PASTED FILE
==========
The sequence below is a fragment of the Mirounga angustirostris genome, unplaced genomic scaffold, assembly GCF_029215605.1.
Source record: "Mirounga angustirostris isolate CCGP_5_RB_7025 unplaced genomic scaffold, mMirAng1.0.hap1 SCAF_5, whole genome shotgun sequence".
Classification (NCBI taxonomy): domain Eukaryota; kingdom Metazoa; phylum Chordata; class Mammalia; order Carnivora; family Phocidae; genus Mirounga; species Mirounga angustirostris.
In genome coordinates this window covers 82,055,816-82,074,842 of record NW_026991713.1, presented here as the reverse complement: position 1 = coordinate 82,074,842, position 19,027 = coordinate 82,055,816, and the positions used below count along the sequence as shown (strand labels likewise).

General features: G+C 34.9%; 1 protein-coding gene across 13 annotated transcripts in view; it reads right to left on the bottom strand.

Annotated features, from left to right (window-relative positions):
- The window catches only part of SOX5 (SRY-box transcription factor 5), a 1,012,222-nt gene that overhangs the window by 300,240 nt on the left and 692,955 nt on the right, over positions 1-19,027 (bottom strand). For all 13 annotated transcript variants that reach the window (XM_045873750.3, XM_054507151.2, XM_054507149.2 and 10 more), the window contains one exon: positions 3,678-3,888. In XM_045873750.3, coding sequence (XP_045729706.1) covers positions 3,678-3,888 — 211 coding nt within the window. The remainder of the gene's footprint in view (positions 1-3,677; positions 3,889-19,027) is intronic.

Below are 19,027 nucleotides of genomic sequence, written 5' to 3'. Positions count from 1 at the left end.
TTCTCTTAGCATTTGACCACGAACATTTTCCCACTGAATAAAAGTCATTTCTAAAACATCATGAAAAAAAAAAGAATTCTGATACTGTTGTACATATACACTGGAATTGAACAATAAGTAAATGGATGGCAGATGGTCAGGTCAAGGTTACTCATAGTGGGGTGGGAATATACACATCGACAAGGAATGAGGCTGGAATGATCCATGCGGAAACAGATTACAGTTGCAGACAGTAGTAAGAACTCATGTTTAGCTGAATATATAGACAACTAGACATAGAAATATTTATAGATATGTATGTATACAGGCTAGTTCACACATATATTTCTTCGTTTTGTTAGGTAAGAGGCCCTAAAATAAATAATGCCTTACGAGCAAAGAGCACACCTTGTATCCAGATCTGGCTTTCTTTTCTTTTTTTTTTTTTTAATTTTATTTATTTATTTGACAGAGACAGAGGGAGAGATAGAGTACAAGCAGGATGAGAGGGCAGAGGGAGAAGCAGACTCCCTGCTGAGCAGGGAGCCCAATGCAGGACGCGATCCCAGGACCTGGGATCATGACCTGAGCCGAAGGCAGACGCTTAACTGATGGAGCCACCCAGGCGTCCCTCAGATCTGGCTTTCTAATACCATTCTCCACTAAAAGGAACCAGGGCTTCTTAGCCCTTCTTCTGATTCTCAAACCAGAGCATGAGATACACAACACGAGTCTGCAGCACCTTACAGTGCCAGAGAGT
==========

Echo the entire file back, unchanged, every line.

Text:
The sequence below is a fragment of the Mirounga angustirostris genome, unplaced genomic scaffold, assembly GCF_029215605.1.
Source record: "Mirounga angustirostris isolate CCGP_5_RB_7025 unplaced genomic scaffold, mMirAng1.0.hap1 SCAF_5, whole genome shotgun sequence".
Classification (NCBI taxonomy): domain Eukaryota; kingdom Metazoa; phylum Chordata; class Mammalia; order Carnivora; family Phocidae; genus Mirounga; species Mirounga angustirostris.
In genome coordinates this window covers 82,055,816-82,074,842 of record NW_026991713.1, presented here as the reverse complement: position 1 = coordinate 82,074,842, position 19,027 = coordinate 82,055,816, and the positions used below count along the sequence as shown (strand labels likewise).

General features: G+C 34.9%; 1 protein-coding gene across 13 annotated transcripts in view; it reads right to left on the bottom strand.

Annotated features, from left to right (window-relative positions):
- The window catches only part of SOX5 (SRY-box transcription factor 5), a 1,012,222-nt gene that overhangs the window by 300,240 nt on the left and 692,955 nt on the right, over positions 1-19,027 (bottom strand). For all 13 annotated transcript variants that reach the window (XM_045873750.3, XM_054507151.2, XM_054507149.2 and 10 more), the window contains one exon: positions 3,678-3,888. In XM_045873750.3, coding sequence (XP_045729706.1) covers positions 3,678-3,888 — 211 coding nt within the window. The remainder of the gene's footprint in view (positions 1-3,677; positions 3,889-19,027) is intronic.

Below are 19,027 nucleotides of genomic sequence, written 5' to 3'. Positions count from 1 at the left end.
TTCTCTTAGCATTTGACCACGAACATTTTCCCACTGAATAAAAGTCATTTCTAAAACATCATGAAAAAAAAAAGAATTCTGATACTGTTGTACATATACACTGGAATTGAACAATAAGTAAATGGATGGCAGATGGTCAGGTCAAGGTTACTCATAGTGGGGTGGGAATATACACATCGACAAGGAATGAGGCTGGAATGATCCATGCGGAAACAGATTACAGTTGCAGACAGTAGTAAGAACTCATGTTTAGCTGAATATATAGACAACTAGACATAGAAATATTTATAGATATGTATGTATACAGGCTAGTTCACACATATATTTCTTCGTTTTGTTAGGTAAGAGGCCCTAAAATAAATAATGCCTTACGAGCAAAGAGCACACCTTGTATCCAGATCTGGCTTTCTTTTCTTTTTTTTTTTTTTAATTTTATTTATTTATTTGACAGAGACAGAGGGAGAGATAGAGTACAAGCAGGATGAGAGGGCAGAGGGAGAAGCAGACTCCCTGCTGAGCAGGGAGCCCAATGCAGGACGCGATCCCAGGACCTGGGATCATGACCTGAGCCGAAGGCAGACGCTTAACTGATGGAGCCACCCAGGCGTCCCTCAGATCTGGCTTTCTAATACCATTCTCCACTAAAAGGAACCAGGGCTTCTTAGCCCTTCTTCTGATTCTCAAACCAGAGCATGAGATACACAACACGAGTCTGCAGCACCTTACAGTGCCAGAGAGT